City Planning Commissioner Cheryl Cohen Effron who voted for the sale and shrinkage of the Brooklyn Heights Library and who at the Revson Foundation and in other ways has supported and worked with those recommending sale and shrinkage of the NYC libraries like Donnell and Brooklyn Heights.  Part of "power couple," her husband Blair is an investment banker.
Here is one note of hope: The sale of the Brooklyn Heights central destination downtown library still cannot go through without City Council approval.  The first step in that approval is expected to be a November 18, 2015 hearing before the City Council's Land Use subcommittee on dispositions in the City Hall Council Chambers at 1:00 PM.

Citizens Defending Libraries, of which I am a co-founder, is fighting against the sale of these and other city libraries.  You can contact Citizens Defending Libraries to join in the fight and it will also certainly also help if you and everyone you know signs Citizens Defending Libraries’ most recent petition:

Mayor de Blasio: Rescue Our Libraries from Developer Destruction:   We demand that Mayor de Blasio, all responsible elected officials, rescue our libraries from the sales, shrinkage, defunding and elimination of books and librarians undertaken by the prior administration to benefit real estate developers, not the public. Selling irreplaceable public assets at a time of increased use and city wealth is unjust, shortsighted, and harmful to our prosperity. These plans that undermine democracy, decrease opportunity, and escalate economic and political inequality, should be rejected by those we have elected to pursue better, more equitable, policies.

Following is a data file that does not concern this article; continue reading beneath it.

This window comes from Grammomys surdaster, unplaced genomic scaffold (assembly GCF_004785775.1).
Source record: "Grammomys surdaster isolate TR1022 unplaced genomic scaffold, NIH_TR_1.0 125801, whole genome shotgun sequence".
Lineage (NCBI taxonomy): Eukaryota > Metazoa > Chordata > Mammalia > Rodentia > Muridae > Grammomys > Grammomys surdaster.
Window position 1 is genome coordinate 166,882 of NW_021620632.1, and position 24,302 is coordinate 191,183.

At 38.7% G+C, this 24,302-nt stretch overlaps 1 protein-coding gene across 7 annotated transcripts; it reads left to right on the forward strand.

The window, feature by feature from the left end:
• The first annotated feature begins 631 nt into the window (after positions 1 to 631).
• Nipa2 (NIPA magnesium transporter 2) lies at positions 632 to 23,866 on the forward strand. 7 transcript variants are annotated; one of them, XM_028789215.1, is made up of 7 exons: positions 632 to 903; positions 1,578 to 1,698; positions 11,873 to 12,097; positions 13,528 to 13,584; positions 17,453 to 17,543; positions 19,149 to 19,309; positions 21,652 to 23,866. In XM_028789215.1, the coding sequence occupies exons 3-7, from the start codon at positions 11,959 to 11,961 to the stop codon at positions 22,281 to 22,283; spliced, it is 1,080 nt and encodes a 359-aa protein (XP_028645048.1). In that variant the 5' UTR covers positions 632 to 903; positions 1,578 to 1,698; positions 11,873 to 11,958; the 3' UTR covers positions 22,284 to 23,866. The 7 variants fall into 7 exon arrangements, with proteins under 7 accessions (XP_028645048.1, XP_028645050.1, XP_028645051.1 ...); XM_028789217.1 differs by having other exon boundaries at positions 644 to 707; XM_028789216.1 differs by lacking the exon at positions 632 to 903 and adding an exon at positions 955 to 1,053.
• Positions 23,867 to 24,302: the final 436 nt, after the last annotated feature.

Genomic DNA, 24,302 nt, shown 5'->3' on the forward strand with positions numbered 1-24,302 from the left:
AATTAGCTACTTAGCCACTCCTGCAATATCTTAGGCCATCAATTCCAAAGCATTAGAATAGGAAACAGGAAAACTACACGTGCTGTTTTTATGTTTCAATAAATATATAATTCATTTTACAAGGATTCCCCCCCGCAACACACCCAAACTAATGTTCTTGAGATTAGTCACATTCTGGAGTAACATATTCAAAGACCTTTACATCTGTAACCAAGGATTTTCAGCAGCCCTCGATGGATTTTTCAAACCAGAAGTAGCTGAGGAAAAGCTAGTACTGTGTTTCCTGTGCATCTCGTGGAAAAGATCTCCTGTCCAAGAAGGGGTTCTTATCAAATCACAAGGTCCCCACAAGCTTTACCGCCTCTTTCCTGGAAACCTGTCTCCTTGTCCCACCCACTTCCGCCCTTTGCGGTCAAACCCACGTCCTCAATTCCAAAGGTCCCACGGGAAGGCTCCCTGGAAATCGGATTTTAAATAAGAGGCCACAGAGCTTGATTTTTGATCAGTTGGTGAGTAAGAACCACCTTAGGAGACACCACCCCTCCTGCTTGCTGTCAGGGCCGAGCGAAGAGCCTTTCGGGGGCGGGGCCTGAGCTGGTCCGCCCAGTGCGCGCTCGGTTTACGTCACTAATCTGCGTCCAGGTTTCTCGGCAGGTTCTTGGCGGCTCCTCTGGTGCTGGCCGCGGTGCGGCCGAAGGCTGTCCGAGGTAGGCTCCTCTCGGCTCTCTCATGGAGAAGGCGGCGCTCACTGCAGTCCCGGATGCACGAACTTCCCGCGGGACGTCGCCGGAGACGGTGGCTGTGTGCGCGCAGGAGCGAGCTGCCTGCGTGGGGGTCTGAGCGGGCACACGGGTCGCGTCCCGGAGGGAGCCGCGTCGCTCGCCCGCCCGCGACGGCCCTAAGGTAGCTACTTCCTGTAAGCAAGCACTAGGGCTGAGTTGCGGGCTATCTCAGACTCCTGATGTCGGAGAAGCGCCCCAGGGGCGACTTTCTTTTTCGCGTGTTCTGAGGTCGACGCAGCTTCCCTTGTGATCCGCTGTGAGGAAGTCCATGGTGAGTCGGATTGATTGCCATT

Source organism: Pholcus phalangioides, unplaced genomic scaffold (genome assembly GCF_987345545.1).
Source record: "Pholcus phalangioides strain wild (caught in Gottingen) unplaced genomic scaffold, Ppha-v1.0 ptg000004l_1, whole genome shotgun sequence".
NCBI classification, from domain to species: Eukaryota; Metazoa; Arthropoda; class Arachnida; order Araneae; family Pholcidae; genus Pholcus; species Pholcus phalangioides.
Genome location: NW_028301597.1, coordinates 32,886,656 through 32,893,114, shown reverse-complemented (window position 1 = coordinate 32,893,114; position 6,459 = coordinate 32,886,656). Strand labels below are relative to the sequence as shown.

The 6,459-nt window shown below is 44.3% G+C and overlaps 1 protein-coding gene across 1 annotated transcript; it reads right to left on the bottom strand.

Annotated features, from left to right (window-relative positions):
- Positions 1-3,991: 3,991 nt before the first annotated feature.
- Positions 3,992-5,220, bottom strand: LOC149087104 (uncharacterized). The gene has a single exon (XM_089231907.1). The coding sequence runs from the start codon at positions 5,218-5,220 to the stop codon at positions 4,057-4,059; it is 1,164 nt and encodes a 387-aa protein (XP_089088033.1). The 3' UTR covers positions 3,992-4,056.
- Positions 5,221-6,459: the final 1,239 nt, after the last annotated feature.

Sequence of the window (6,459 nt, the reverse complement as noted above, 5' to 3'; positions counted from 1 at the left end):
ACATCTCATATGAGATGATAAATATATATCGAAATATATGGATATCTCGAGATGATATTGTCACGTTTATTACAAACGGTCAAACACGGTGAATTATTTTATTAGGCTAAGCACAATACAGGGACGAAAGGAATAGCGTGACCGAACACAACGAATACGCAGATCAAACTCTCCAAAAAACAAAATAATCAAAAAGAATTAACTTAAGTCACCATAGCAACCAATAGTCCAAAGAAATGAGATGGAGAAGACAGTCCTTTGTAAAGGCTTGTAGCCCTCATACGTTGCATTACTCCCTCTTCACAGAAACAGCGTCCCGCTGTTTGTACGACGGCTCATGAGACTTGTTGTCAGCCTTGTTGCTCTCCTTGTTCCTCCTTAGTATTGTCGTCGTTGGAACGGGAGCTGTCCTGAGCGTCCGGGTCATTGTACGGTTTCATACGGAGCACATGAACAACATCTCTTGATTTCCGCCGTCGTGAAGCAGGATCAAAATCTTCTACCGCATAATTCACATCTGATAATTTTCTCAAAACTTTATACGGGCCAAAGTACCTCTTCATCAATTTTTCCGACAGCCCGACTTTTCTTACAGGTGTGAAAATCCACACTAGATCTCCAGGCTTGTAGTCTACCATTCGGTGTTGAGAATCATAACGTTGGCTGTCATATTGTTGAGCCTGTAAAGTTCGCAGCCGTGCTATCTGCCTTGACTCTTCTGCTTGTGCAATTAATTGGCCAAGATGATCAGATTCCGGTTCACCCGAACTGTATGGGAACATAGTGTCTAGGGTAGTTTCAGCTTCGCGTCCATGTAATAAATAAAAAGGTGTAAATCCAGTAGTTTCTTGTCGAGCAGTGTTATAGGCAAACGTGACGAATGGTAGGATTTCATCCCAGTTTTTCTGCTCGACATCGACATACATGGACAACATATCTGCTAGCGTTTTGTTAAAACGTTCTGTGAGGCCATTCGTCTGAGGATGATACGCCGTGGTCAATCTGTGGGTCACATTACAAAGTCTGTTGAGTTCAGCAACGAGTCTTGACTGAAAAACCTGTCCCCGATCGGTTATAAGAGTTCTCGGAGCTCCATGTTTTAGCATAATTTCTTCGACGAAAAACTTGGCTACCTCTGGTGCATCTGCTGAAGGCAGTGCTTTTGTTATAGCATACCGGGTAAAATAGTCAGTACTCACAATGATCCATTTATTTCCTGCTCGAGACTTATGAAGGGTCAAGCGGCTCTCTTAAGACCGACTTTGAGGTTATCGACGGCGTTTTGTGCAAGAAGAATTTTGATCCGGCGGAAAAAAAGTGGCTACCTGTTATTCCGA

Baccarat on right, the MoMA Museum tower that got special pushing-the-envelope special tax benefit and perhaps helped inspire the Baccarat on left
PS:  Has the Brooklyn library sale been window-dressed, as is par for de blasio's course these days, with some "poor-door" so-called "affordable" housing units in another school district more than a mile away, entitling the developer to a larger building, only five of those units in a really affordable range being large enough for families (even as de Balsio is shedding 14,000 NYCHA, truly affordable units?  Yes, quite indefensibly.

As for the other ostensible `difference' between the Donnell and Brooklyn Heights sales, that library administration officials can terminate the transaction with the Brooklyn Developer if the transaction isn't proceeding fast enough?:  It's not a difference, because the Donnell deal could have been terminated by COO David Offensend on essentially that basis and he simply didn't do so when he had the chance.

Thursday, August 13, 2015